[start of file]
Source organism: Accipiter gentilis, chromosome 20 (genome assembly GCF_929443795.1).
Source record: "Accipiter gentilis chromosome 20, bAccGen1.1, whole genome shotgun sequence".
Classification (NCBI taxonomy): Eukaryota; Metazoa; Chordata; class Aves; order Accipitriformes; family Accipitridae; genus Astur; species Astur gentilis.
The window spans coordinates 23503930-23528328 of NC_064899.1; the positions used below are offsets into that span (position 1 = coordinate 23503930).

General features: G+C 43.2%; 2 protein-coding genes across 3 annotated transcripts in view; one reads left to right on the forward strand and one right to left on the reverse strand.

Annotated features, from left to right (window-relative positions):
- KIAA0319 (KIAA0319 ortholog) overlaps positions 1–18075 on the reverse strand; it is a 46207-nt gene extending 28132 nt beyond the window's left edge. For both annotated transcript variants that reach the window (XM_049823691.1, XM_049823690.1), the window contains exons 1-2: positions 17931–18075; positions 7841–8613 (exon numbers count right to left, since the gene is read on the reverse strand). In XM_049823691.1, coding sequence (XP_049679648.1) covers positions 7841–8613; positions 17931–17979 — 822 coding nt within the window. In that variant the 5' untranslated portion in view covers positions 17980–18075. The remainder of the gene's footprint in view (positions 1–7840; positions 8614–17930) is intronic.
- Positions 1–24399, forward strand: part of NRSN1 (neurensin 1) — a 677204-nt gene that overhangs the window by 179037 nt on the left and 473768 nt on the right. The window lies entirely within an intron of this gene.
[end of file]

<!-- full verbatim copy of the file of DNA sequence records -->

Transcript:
Source organism: Accipiter gentilis, chromosome 20 (genome assembly GCF_929443795.1).
Source record: "Accipiter gentilis chromosome 20, bAccGen1.1, whole genome shotgun sequence".
Classification (NCBI taxonomy): Eukaryota; Metazoa; Chordata; class Aves; order Accipitriformes; family Accipitridae; genus Astur; species Astur gentilis.
The window spans coordinates 23503930-23528328 of NC_064899.1; the positions used below are offsets into that span (position 1 = coordinate 23503930).

General features: G+C 43.2%; 2 protein-coding genes across 3 annotated transcripts in view; one reads left to right on the forward strand and one right to left on the reverse strand.

Annotated features, from left to right (window-relative positions):
- KIAA0319 (KIAA0319 ortholog) overlaps positions 1–18075 on the reverse strand; it is a 46207-nt gene extending 28132 nt beyond the window's left edge. For both annotated transcript variants that reach the window (XM_049823691.1, XM_049823690.1), the window contains exons 1-2: positions 17931–18075; positions 7841–8613 (exon numbers count right to left, since the gene is read on the reverse strand). In XM_049823691.1, coding sequence (XP_049679648.1) covers positions 7841–8613; positions 17931–17979 — 822 coding nt within the window. In that variant the 5' untranslated portion in view covers positions 17980–18075. The remainder of the gene's footprint in view (positions 1–7840; positions 8614–17930) is intronic.
- Positions 1–24399, forward strand: part of NRSN1 (neurensin 1) — a 677204-nt gene that overhangs the window by 179037 nt on the left and 473768 nt on the right. The window lies entirely within an intron of this gene.